The government and the Reserve Bank of India (RBI) have been working out solutions to bring the CAD under control. But brokerage house Jeffries is of the opinion that reducing the CAD would hurt India's GDP growth. The brokerage has stated that India's GDP growth could slip below 1-2% if CAD were to be halved from the current position. Their reason for this is that India has a high level of imports. These imports drive demand and employment to some extent. If CAD were to be halved, it would mean that imports would be cut down which in turn could hurt that demand and employment. As imports account for nearly 16% of the country's economy, this would hurt India's GDP growth as well.

The idea presented by Jeffries is perhaps as ridiculous as the earlier idea given by Mr Moily on austerity. The point is that India has over the years managed to increase its CAD and this has put it under an economic stress. This stress has not just hurt our currency but has also hurt growth and investor confidence. The only way to get that back is by reducing the deficit. For this, India needs to take concrete steps that include rationalizing populist expenditures, boosting exports, implementing policy reforms, etc. Taking a myopic view that reducing imports is the only way to control the CAD is simply that - a myopic view. True that like any other restructuring exercise there are short term pains that the country will inadvertently suffer. But without the exercise, the pain would just intensify over the long term. Because for long term growth and economic stability, controlling the CAD is extremely important.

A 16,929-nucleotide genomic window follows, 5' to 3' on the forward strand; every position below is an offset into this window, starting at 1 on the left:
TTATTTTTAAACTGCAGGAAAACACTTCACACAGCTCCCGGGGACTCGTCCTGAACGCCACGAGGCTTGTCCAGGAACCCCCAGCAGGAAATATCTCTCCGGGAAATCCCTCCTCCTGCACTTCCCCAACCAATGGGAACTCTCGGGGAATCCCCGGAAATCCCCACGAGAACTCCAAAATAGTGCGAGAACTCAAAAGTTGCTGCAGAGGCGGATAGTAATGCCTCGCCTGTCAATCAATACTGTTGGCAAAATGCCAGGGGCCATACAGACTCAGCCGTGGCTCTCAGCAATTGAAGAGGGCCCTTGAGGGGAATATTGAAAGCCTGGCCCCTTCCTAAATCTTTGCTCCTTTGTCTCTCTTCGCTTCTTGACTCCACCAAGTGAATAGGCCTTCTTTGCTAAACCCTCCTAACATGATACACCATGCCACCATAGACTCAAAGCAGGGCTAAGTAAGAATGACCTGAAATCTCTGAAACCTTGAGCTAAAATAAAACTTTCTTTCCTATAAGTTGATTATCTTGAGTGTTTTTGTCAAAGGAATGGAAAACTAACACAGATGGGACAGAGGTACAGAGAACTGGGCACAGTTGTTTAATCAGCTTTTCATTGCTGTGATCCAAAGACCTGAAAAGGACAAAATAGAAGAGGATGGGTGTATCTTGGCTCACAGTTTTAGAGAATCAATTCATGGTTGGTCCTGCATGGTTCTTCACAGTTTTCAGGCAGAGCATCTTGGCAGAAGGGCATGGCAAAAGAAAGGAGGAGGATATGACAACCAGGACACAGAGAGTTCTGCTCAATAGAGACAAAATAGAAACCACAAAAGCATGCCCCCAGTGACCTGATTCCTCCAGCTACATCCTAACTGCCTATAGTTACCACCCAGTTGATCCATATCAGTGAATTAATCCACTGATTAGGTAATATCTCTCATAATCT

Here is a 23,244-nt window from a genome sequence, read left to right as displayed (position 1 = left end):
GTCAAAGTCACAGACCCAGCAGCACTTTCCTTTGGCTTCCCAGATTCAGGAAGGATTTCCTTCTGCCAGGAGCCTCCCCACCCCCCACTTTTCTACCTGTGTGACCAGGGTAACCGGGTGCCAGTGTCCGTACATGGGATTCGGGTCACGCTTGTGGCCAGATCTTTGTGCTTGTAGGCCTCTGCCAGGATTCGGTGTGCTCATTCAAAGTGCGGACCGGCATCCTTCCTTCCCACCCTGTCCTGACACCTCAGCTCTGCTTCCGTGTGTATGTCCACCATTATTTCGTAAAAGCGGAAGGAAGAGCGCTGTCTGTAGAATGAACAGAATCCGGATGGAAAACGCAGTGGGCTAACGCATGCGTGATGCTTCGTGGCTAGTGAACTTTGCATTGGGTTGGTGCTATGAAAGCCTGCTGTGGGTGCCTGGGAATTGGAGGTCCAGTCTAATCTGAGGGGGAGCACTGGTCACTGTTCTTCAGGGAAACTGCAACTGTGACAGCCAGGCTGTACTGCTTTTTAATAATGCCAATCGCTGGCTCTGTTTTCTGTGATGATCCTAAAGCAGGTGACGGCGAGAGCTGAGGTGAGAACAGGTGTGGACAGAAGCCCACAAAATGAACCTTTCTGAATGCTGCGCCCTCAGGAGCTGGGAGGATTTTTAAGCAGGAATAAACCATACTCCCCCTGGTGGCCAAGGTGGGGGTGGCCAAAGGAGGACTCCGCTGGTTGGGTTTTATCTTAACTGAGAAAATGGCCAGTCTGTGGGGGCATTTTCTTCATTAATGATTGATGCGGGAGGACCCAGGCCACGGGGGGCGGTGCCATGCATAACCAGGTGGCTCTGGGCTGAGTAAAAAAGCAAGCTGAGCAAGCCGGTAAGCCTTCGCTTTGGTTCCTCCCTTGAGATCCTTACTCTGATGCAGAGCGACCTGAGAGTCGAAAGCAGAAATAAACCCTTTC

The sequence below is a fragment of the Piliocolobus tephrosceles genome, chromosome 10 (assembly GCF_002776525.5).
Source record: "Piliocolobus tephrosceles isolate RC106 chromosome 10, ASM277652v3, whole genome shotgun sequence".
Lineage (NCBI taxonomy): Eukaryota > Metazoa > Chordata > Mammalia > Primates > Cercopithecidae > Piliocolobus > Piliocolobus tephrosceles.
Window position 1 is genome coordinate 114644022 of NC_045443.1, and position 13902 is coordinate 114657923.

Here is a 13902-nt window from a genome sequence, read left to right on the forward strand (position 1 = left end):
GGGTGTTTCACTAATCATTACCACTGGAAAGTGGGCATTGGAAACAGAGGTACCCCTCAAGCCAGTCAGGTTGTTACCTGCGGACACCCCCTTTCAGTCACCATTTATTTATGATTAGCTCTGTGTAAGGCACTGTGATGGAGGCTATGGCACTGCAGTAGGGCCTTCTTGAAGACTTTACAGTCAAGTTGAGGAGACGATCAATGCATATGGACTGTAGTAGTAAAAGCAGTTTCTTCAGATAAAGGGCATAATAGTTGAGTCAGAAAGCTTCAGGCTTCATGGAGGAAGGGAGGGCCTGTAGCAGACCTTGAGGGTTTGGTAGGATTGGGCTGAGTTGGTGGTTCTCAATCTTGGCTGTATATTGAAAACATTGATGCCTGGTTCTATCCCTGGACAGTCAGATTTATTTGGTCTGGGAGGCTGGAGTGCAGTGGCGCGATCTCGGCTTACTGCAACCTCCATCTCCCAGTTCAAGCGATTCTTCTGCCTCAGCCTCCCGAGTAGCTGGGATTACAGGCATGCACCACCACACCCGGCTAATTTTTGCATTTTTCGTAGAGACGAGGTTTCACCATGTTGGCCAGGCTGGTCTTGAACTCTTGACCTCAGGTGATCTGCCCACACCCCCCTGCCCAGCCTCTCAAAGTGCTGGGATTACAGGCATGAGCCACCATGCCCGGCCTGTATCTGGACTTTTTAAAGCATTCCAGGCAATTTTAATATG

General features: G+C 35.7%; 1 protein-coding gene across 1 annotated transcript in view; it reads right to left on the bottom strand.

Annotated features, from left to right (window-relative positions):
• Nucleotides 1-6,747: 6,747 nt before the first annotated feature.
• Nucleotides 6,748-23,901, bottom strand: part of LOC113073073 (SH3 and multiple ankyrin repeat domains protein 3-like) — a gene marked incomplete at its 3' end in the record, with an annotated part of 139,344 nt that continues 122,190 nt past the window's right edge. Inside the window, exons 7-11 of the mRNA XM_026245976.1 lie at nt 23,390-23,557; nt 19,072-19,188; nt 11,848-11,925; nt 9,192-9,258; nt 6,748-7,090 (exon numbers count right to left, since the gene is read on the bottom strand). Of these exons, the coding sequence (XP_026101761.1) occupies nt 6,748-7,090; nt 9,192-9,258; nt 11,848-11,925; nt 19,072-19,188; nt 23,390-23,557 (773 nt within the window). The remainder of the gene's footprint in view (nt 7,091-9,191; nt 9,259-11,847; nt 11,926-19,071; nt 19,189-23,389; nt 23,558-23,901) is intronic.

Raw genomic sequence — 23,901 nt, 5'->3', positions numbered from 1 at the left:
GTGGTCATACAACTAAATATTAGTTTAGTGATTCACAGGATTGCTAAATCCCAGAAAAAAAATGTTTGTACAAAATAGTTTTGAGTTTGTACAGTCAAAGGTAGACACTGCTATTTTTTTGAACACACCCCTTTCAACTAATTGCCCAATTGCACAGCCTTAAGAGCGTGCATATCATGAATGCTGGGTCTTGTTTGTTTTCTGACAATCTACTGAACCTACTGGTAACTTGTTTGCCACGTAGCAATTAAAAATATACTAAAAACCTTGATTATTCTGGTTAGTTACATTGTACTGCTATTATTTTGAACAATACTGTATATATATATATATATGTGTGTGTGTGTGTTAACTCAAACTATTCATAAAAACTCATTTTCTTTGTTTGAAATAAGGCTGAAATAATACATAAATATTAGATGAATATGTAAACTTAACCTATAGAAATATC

India has nothing going for it at the moment. So right now, one could probably come with ten reasons for not investing in India. But Silicon Valley venture capitalist Vinod Khosla has a different view. He opines that if one looks at investing in India from a 10 year perspective, then the prospects are quite good.

He is betting that sectors such as education, healthcare and infrastructure will see a lot of entrepreneurial activity attracting good funding. He believes that governance issues have been the bane of most of the emerging market economies. Thus, in a longer time frame, these will not really matter. What will solve the problem as per him is taking the human interface out of the system. This would be through initiatives such as Aadhar and e-governance. It is true that India is facing too many headwinds currently as a result of which the outlook for the economy remains highly uncertain. But we do not want to write off the country entirely and agree that from a 10 year perspective, the prospects do seem better.

Credit Default Swaps (CDS) are derivative products used widely as insurance against failure to repay. Right now, the CDS spread on sovereign bonds of Portugal is increasing. In fact, on a relative basis compared to other nations, the spreads are quite high. When sovereign spreads widen it means that the probability of default by the country increases. In such an instance, Portugal may look for outside support from IMF or European Union, as has happened in the past. However, even these bail outs come with certain conditions. And the fact is that public finance in Portugal has not improved. Government is submerged in debt. Unless austerity measures are implemented tightly in Portugal there is a fear of write down in future. And this may worsen the situation in Europe. In other words, Euro crisis could well flare up yet again.